“Papa and Mammina are coming back”, said Emanuele. There was in fact a great beating of carpets in the house opposite, and they had put all the chairs out in the garden, and the windows were wide open all over the house and you could hear the hum of the vacuum cleaner. Papa and Mammina came back, but Giuma did not. Giuma was at school in Switzerland.
Nor did Amalia come back, for she had gone to Florence to a nurses' training-college. Emanuele said it was difficult to understand just what had happened, Franz had suddenly left Mentone, and there had been no sign of him and no one knew anything about him; and then Amalia had produced this idea of the nurses' college, she wanted to be a Red Cross nurse, she wanted to nurse the wounded if war came; she was disgusted with Mentone, she was disgusted with the idea of coming home, she just wanted sick people to look after, nothing else. Of course she could have had sick people to look after at home, said Emanuele, for Papa suffered a great deal with his gastric ulcer, and Mammina had a kind of nervous exhaustion: she lay all day on the bed in her room, with her eyes closed, and the shutters closed, and refused to see anyone.
Emanuele had also been at school in Switzerland for two years, like Giuma, at the same school where Giuma now was. He had not liked it very much, and was always begging Mammina to take him away: he had never managed to be left alone for a minute, and when he had started reading in his room they used to come and call him to go out on one of those silly lakes. Giuma, on the other hand, would be very happy in Switzerland, said Emanuele, because Giuma was a brute and brutes are happy anywhere.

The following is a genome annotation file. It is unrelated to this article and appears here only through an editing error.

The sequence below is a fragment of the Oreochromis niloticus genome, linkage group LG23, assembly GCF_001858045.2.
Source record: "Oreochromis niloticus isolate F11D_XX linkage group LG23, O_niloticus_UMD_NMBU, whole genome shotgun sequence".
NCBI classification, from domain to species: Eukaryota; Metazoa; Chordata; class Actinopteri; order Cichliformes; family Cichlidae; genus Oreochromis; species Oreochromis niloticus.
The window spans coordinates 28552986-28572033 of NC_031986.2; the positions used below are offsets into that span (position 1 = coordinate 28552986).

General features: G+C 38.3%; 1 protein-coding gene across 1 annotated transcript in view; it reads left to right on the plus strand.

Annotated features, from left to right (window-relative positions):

Emanuele was rather annoyed at his parents' return, because Papa always sat up waiting for him at night, he waited for him at the top of the stairs and asked him where he had been till such a late hour. Emanuele would answer that he was preparing for his exams with some friends of his, but he had to shout, because Papa was getting more and more deaf and his apparatus never worked very well; and then Mammina would wake up too, and would ask from her room in a feeble voice what had happened; and Papa would become very angry because they had woken up Mammina in that way; so every night there was trouble. Emanuele said he had no more patience with Papa and Mammina, they had really worn him out and he was finished with them. Danilo had now taken to saying “Mammina” when he mentioned his own mother, in order to tease Emanuele; he would say “Mammina” and make a kind of mewing noise. Danilo's little
the cashier at the cake-shop, was a great big woman who sat perpetually knitting at the cash-desk, with round, bulging eyes and a big bush of white hair. Danilo used to say that his